Kinetic Concealment makes a line of belt and inside-waistband holsters. They asked me to try out their Hybrid model for the Glock 43, being interested in a trial by a female.
I gave it a thorough test across a variety of circumstances, and, as usual, what I discovered isn’t related to gender so much as overall build and the common sense of EDC. Aside from that, there is one fashion recommendation best suited for the ladies. Here goes–
The clips and Kydex are adjustable up or down a couple of inches, using the Chicago-style screws that hold the components together. It was shipped with the Kydex in the highest position, where I left it for maximum concealment of the grip.
It’s a sizable rig —8-3/8 inches wide and 7-5/8 inches high at the largest points.
The gun isn’t coming out of this holster unless you draw it. There’s no way to penetrate the trigger guard when it’s holstered. For those reasons, it’s a very safe option.
Thanks to the excellent retention, there’s a bit of sound when drawing. It’s not a sound that says “gun” like the rrrrrrrip of Velcro, though.
The holster stayed put regardless of what I was doing or the kind of pants I wore. I even put it on drawstring shorts without a belt and ran three miles in it. It was comfortable, but the bottom flopped visibly, according to my running partner. It never threatened to come loose or pull my shorts down. (Hey, I take these tests seriously—and only run within distant view of already tolerant neighbors).
Regardless of gender, using the restroom is one of the most important times to be concerned for gun security. The Kinetic Concealment holster is easy this way–it just stays in place during the whole process. There’s no need to remove the gun from the holster, reducing the risk of dropping or forgetting it. By turning the rig under, it’s easily be made undetectable by someone looking under a door for an empty stall.
Thumbs up for every aspect of the security department.
Access to the Gun
Thumbs up. Clear the covering garment with the support hand, if needed, and draw with the strong hand. It’s quick and easy. A firing grip can be obtained in concealment, something I value highly. If a person has strong-side shoulder issues, drawing may present a problem, especially if staging the hand on the gun for any length of time.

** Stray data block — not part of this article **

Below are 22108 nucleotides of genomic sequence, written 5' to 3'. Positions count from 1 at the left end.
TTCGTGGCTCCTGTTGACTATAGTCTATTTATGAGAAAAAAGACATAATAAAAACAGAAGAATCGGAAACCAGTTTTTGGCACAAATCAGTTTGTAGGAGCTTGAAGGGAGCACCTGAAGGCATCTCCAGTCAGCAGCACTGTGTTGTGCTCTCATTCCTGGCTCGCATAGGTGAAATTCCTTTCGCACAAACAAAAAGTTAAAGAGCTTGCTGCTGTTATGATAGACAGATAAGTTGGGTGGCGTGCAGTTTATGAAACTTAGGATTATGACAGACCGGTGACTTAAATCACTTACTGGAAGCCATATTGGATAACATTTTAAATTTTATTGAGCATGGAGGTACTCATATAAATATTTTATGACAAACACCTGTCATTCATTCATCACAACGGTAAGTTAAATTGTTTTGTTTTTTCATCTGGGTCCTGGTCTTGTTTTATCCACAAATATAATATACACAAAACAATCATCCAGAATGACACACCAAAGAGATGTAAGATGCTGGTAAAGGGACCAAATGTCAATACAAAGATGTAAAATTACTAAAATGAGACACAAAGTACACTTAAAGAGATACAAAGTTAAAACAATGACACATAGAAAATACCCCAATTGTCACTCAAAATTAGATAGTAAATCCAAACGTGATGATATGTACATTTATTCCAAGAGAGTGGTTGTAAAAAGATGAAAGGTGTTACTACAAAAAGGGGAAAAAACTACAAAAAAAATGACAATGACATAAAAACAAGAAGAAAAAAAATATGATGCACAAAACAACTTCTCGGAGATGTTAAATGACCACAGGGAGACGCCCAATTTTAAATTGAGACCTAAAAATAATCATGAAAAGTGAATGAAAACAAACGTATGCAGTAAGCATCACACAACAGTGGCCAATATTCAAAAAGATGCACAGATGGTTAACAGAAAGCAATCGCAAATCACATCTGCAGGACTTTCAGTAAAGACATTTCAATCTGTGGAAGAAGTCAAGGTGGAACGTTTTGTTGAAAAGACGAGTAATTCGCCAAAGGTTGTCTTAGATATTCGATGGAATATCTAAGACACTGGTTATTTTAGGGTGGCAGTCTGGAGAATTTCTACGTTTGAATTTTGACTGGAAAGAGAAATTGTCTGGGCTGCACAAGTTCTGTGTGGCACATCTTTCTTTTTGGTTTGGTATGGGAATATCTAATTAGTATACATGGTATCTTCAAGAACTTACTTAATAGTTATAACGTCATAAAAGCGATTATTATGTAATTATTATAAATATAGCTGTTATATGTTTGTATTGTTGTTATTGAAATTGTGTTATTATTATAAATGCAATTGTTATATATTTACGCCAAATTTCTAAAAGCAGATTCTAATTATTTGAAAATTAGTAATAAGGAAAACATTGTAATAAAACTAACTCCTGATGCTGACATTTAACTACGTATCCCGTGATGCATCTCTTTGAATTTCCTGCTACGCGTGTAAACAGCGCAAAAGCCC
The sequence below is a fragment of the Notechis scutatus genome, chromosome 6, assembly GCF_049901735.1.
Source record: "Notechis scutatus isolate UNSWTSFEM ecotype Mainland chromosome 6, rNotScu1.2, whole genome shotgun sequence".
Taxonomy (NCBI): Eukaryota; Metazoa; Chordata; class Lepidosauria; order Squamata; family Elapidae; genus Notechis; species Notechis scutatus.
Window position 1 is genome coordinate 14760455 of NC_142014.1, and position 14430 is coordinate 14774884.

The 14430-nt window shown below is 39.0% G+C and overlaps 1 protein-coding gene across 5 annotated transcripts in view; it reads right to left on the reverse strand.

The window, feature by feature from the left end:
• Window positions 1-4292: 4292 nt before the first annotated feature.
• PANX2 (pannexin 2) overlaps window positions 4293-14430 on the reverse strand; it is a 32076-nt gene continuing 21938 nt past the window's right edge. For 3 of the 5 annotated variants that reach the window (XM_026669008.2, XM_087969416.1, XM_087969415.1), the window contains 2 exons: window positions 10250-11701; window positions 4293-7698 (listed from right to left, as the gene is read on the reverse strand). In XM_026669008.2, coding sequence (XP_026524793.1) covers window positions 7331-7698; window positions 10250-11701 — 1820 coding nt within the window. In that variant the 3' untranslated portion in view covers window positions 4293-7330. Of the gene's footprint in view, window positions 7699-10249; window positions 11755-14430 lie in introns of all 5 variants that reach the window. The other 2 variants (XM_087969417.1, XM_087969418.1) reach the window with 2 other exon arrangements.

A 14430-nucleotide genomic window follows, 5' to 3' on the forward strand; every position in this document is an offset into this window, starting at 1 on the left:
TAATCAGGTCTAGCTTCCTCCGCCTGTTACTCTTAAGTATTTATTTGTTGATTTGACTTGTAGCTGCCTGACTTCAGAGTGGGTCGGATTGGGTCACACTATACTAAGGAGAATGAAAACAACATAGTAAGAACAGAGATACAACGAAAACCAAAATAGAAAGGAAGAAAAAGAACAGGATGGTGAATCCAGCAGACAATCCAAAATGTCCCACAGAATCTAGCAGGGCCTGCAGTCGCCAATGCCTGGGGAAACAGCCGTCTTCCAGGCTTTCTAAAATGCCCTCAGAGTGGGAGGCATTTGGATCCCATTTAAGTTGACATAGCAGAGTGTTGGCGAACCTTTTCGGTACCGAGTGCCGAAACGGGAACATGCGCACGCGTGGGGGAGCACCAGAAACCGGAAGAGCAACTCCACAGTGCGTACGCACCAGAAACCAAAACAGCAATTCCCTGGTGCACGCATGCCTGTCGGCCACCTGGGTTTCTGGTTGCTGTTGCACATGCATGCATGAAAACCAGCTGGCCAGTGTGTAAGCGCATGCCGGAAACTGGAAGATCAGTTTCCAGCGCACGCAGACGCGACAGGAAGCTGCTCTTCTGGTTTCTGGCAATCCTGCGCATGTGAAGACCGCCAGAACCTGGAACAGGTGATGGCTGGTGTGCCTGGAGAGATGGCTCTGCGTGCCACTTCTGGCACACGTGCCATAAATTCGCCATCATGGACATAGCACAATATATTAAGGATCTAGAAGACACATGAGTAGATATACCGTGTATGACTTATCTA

Concealing the Gun
Here’s where this holster doesn’t work for this tester, not in the summertime anyway. I have a 28-inch natural waist, and wore the holster with shorts and pants that fall at the actual waist, as well as with a pair of mid-rise jeans.
Only with an oversized shirt did I not have problems with the shirt catching on top of the grip, exposing the gun. It was pretty unsettling when this happened in a Chinese restaurant, when I bent to pick up my phone (which I drop with embarrassing regularity).
Shopping for cards in a drugstore was another challenge, even with pants that button at the navel. I could feel the grip sticking out each time I reached for a lower shelf. To prevent severe printing, I adopted a stance with my gun-side leg far back and support side leg forward as I bent over, like a baby horse eating grass. Doing so took up the entire width of the aisle.
Adjusting the gun downward is something I considered, but it would’ve only made the exposure problem bigger by putting the grip closer to the bottom hem of my shirt.
Only with a crisp or thick covering garment like a blazer or parka will this holster not print on my body type. Otherwise, it does, even under a long, loose tee shirt. It’s therefore relegated to wintertime-only status in my estimation.
Someone larger-framed or with more fluffy real estate would surely have an easier time. I’m not a willowy-figured woman. I think the problems I had would be more severe on a thinner person.
A solution for women of thin to medium build would be the fit-and-flare style of blouse, especially in a print. That’s a popular style that would work, so long as the bottom is sufficiently long. It’s just not a style I choose, because I look like a linebacker in anything without a defined waist.
This holster surprised me with its ease of wear, though getting it on takes a bit of doing, as reaching around to secure the lumbar clip while keeping it from pushing the undies down is quite an exercise—the labor of putting a belt on pants, and putting the holster on before donning the pants, is worth it here. It did get easier with practice.
Pants have to be loose, initially, to get this holster in them. Once there, it conforms to the body and is quite comfortable. I anticipated great discomfort when I drove with it the first time—but that never happened. It’s extremely comfortable once set up.
I was concerned that the metal backing of the screws would irritate my skin, but that turned out to be a non-issue. The neoprene is so cushiony, the metal doesn’t touch skin.
The G43 used in the trial normally carries a Streamlight TLR-6 light/laser under the barrel. That had to be removed for the trial. As of now, it doesn’t appear Kinetic Concealment offers Kydex molded for common add-on devices. That doesn’t mean a person can’t ask.
At $65.95, in comparison to similar holsters, the Kinetic Concealment Hybrid IWB is a great value that should last a person about as long as more expensive options. It’s safe when used properly. The fit is best suited for people who have a generous midsection, or prefer loose-bottomed shirts or jackets that are on the long side.
Do you have any experience with a Kinetic Concealment Holster? Let us know in the comments below, and make sure you like our Facebook Page.
All photos by Team HB.
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Gear Review: Kinetic Concealment Hybrid Holster